Runtime: 122 minutes
Director: Fatih Akin
Starring: Baki Davrak, Nurgül Yeşilçay
So first, here’s the trailer in German:
And, if you prefer, in English:
(There’s actually not that much dialogue in this one – and all of it is in English – so no subtitles!)
Okay, so I got this summary from imdb: A Turkish man travels to Istanbul to find the daughter of his father’s former girlfriend. I mean, it’s short, but that is basically the film. Now, there may be spoilers below (though I’ve tried to not spoil anything), so watch out for that.
Things I liked:
- not everything in this film was resolved. Sometimes this was frustrating, but mostly it was good, because it’s a reflection of real life. The largest issues were left hanging; with the knowledge that they would be resolved (most likely) once the film was over, but the audience doesn’t need to see it.
- there are three parts to the film and each has a different title. The first two parts refer to the deaths of two important characters, before we’ve even met them. At first I was a little annoyed because giving it away like that might take away from the impact. It doesn’t. You still feel the same way about the characters, but everything is a little sadder and a little more on edge, because you know what is going to happen to them – though you don’t know how.
- this is the second film in what was a proposed trilogy by Fatih Akin (I don’t know what happened but I don’t think he made the third film), the first being Gegen die Wand. Like Gegen die Wand, Auf der anderen Seite deals with Turks and Germans and a little with Turkish immigrants in Germany, but unlike Gegen die Wand, that isn’t the whole point of the film. A lot more of this film takes part in Turkey and it covers a lot more Turkish attitudes and issues without really focussing on immigration and racism. It’s interesting to see a different take.
- although there is some violence in this film, it is not unnecessarily brutal. Two of the characters die and it is shocking – but it’s not shocking because there’s blood everywhere. The deaths themselves are quiet, but that makes their impact even stronger.
- three languages! Even in German, there were subtitles because the film uses a combination of Turkish, German and English – and each language is used a lot.
Things I disliked:
- the passage of time is weird. There is a part with Lotte and Ayten where I thought only a few days or weeks had passed, but then Lotte’s mother reveals that they’d been working on one of the problems for over a year. I think that’s the point, but it makes relationships feel much more superficial than they should, because it seems like everyone barely knows each other.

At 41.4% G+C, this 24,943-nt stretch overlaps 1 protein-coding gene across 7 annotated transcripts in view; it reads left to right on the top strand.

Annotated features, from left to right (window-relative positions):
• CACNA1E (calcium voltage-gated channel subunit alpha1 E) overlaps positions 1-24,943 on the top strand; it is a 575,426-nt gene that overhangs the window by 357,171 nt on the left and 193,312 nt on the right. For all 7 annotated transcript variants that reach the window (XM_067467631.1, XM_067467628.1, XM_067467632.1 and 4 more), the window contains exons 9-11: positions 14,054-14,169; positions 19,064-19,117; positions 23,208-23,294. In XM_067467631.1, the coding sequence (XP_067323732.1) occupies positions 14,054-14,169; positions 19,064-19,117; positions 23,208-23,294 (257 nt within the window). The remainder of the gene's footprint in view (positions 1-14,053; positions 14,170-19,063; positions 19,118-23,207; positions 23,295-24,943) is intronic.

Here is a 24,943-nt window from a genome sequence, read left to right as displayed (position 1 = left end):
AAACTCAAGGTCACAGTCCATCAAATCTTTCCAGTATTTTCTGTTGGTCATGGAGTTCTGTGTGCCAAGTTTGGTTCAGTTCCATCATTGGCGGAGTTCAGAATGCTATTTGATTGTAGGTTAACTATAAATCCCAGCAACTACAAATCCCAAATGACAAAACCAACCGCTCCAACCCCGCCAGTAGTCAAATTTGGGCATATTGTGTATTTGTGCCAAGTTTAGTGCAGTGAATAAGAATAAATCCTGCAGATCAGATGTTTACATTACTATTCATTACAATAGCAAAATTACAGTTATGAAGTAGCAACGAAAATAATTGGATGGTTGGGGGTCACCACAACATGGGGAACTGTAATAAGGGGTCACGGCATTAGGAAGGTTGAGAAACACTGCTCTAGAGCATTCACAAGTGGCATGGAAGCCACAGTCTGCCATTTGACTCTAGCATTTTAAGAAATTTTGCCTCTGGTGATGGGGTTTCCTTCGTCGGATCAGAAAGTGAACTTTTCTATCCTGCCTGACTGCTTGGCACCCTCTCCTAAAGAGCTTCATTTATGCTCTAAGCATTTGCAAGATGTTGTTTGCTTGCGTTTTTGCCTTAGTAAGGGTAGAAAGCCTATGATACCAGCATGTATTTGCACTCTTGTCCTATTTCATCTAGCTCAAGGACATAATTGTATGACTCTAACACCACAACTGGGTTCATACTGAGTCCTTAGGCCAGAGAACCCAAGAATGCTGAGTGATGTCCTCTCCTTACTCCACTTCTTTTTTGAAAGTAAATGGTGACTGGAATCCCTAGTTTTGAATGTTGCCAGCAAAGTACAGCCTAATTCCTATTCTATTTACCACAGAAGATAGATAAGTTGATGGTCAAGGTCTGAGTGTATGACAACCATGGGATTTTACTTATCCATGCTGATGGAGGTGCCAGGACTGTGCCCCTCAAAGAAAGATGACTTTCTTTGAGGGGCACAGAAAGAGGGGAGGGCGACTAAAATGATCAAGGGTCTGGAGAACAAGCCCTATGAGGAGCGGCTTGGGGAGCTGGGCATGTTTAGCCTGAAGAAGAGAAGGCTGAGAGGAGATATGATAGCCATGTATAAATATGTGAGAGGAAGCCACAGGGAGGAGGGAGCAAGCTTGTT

- not so much something I disliked, but although it’s nice not everything is resolved, the fact that Nejat never actually finds Ayten is suuuuuuuper frustrating, particularly because Akin decides to show a lot of moments where they’ve all been within feet of each other.
I thought I might share my favourite scene and quote with you all too, because I really did enjoy this film.
My favourite scene was when Lotte’s mother, Suzanne, is in the hotel room in Istanbul. The camera has been placed in the corner of the room, kind of like where a CCTV camera would be, and we see her travel through her grief – she cries, she screams, she drinks, she sleeps- It’s brutal and kind of raw and we’ve already watched two characters die, but this was the saddest point for me.
And this is my favourite quote (or exchange, really): “Ich weiß noch, wie ich meinen Vater fragte, ob er mich auch opfern würde. Ich hatte als Kind Angst vor dieser Geschichte. Meine Mutter war früh verstorben, wissen Sie? ”
“Und was hat Ihr Vater geantwortet?”
“Er sagte, er würde sich sogar Gott zum Feind machen, um mich zu beschützen.”
(They’ve been talking about the story of God telling Abraham to sacrifice his son).
“I remember how I asked my father whether he would sacrifice me too. When I was a child, I was scared of this story. You know, my mother died early on.”
“And what did your father say?”
“He said, he’d take even God on as an enemy to protect me.”
I’ll give this film a rating of 8/10. I really enjoyed it – much more than I thought I would – and I think it’s an interesting addition to German-language cinema.
What a cool review, and thank you for translating into English for us! I might look it out – I understand enough German to watch without trouble, I just don’t speak it well.
Ah, thank you! 🙂 Yeah, the German in this one isn’t too hard to understand, thankfully – and I think most versions of the film come with subtitles because there’s so much Turkish used in it too (and English, but they don’t always subtitle for that).
Thanks for stopping by! 😀
I have not heard of this film because i live in a city that considers anything foreign as nasty(regarding film). It sounds like an intriguing film even if it is open-ended
Wow, really? Where do you live, if you don’t mind my asking? That kind of sucks 🙁 But still, it’s good to see you’re interested in foreign films even if other people aren’t! I definitely recommend this film – and other films by Akin, he’s such a good director.
Thanks for coming by! 😀
I kind of like films and books that aren’t tied up neatly for you at the end. One that springs to mind is Never Let Me Go. It makes it feel more real somehow because you only follow the story for a little while and things in life don’t start and end in nice little neat 90 minute packages. 🙂
Cait @ Click’s Clan
Ahhhhhh I love Never Let Me Go (though I haven’t read it in a long time) – is the film any good? But yeah, every so often I do too; sometimes it’s frustrating, but sometimes, like this film, it’s totally appropriate.
Thanks for stopping by and commenting 😀